Day 7: Choosing Better
“As Jesus and his disciples were on their way, he came to a village where a woman named Martha opened her home to him. She had a sister called Mary, who sat at the Lord’s feet listening to what he said. But Martha was distracted by all the preparations that had to be made. She came to him and asked, ‘Lord, don’t you care that my sister has left me to do the work by myself? Tell her to help me!’ ‘Martha, Martha,’ the Lord answered, ‘you are worried and upset about many things, but few things are needed—or indeed only one. Mary has chosen what is better, and it will not be taken away from her.'” -Luke 10:38-42 (NIV)
“I’m swamped!” “I’m slammed!” “I’m drowning in email!”
Does this sound like you? It definitely sounds like me, and it is something I feel like I hear all the time. In the book Essentialism, Greg McKeown shares, “The word priority came into the English language in the 1400s. It was singular…Only in the 1900s did we pluralize the term and start talking about priorities.” How many priorities do you have in your life? In a given day? It seems that at times there is almost a sense of pride in being too busy. We all have seasons (some feel longer than others!) of being overwhelmed by our priorities.
I have never felt this more than I do as a working mom. I used to think I could do it all (as long as I didn’t sleep!), but now it is painfully obvious that I cannot. As Andy Stanley says, “You can’t give 100% everywhere; you have to choose.” I can’t be a 100% mom and 100% wife and 100% employee and 100% housekeeper (HA!) etc. There are not enough hours in the day and, with a 2 year old, I’m already sacrificing sleep!
The feeling that everything is important right now is becoming even more of a cultural norm in our digital age.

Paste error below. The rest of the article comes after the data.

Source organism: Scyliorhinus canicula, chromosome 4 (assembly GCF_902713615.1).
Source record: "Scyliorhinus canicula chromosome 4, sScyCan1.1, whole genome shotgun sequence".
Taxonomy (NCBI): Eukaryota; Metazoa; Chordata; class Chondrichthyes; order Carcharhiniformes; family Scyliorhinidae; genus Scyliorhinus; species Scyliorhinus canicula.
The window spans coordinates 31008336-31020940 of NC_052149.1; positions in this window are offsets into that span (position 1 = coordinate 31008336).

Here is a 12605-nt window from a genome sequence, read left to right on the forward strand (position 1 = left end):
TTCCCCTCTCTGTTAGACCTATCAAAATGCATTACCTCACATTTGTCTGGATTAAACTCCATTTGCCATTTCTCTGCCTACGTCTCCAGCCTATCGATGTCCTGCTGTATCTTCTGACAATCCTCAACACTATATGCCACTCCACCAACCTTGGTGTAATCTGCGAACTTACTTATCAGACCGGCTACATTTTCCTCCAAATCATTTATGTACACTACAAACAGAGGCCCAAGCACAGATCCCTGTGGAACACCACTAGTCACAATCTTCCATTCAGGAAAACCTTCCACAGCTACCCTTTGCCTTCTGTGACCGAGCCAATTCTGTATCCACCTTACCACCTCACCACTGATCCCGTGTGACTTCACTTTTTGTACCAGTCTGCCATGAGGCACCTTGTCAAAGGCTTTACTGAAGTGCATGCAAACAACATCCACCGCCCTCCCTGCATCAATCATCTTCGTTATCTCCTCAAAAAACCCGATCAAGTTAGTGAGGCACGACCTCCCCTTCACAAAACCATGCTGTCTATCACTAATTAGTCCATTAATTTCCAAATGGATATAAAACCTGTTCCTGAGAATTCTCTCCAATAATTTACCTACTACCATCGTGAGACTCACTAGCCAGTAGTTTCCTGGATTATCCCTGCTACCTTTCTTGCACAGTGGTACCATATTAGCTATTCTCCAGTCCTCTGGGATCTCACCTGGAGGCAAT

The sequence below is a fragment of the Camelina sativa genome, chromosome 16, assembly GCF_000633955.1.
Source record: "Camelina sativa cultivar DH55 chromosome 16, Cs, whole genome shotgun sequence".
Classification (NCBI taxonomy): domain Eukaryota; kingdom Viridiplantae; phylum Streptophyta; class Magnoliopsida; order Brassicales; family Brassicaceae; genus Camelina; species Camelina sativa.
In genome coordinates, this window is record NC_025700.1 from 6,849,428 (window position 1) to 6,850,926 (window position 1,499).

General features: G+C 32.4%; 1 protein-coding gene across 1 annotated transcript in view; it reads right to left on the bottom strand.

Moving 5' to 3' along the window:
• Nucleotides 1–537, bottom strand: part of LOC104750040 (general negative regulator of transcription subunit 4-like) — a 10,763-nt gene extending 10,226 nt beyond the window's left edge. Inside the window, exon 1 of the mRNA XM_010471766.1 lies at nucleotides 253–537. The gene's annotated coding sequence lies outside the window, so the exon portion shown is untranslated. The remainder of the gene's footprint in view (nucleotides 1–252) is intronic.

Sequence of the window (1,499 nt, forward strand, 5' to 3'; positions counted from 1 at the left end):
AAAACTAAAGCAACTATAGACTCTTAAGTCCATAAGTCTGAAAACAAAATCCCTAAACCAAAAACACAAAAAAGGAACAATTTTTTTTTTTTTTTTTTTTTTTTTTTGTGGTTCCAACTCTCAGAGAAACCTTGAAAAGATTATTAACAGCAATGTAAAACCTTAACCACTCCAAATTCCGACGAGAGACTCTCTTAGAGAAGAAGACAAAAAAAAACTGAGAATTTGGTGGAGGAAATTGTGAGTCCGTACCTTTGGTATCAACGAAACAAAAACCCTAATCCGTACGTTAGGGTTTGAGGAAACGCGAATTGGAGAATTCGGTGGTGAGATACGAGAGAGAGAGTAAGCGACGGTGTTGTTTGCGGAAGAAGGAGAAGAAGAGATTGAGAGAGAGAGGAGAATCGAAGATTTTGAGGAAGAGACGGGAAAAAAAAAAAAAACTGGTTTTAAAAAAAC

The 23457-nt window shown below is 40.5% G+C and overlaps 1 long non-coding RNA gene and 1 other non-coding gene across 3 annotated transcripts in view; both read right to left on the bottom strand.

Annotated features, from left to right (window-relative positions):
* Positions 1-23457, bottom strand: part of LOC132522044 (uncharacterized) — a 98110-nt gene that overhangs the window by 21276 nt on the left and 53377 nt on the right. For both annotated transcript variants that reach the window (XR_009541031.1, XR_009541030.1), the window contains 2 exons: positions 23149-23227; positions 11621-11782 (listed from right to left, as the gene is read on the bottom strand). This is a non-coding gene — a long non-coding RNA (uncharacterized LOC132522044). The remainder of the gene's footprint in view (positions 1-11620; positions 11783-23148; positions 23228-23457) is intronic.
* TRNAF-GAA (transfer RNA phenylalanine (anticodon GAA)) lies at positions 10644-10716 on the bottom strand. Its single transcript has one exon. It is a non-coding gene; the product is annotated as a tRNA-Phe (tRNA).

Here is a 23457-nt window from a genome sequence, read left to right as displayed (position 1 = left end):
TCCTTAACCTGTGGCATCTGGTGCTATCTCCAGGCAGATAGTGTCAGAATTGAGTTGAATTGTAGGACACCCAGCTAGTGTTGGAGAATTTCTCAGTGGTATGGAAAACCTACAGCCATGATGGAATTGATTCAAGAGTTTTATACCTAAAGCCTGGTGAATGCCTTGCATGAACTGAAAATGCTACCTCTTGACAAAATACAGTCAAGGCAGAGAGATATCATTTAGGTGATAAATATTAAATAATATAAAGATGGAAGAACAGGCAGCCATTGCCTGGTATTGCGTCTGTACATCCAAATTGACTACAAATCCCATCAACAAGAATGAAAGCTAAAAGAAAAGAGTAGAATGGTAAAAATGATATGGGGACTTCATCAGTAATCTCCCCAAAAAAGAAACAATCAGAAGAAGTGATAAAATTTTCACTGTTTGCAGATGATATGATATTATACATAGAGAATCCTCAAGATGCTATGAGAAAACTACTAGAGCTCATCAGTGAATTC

And I know I’m not the only one that feels this pressure. Whether you have children or not, this need to do it all and feeling that everything is important right now is becoming even more of a cultural norm in our digital age. However, when we try to do it all, we only make minor progress in twenty different directions, and no one, ourselves included, is satisfied. This is why we have to have the discipline to slow down and decide what is really important and make the hard choice to say no to the things that only feel important.
I think the key word in this is “choice.” I often feel like Martha—I have to do it all. We do have a choice, and we need to prioritize our days before someone else or something else does first. The only way to really have this wisdom and space from the daily demands that can so quickly suck us in is to find a quiet space in each day and pray so that we can get the wisdom to prioritize as we should.
The only way to really have space from the daily demands is to find a quiet space in each day and pray.
I realize that most people reading this already know this is the right thing to do, but too often I start the day with email or worried about my schedule and the day seems to get away. This is because I am “worried and upset about many things,” and I forget that “few things are needed” and I must choose wisely what is better. Many people reading this already do this well, and I pray that you will continue to have this discipline. For those that face the same challenges I do, I hope we can all pray for each other and our community to be more disciplined to find time to let prayer and God’s word guide each day to help us choose what is better.
Written by Tiffany Wood, Assistant Vice President of Enrollment Management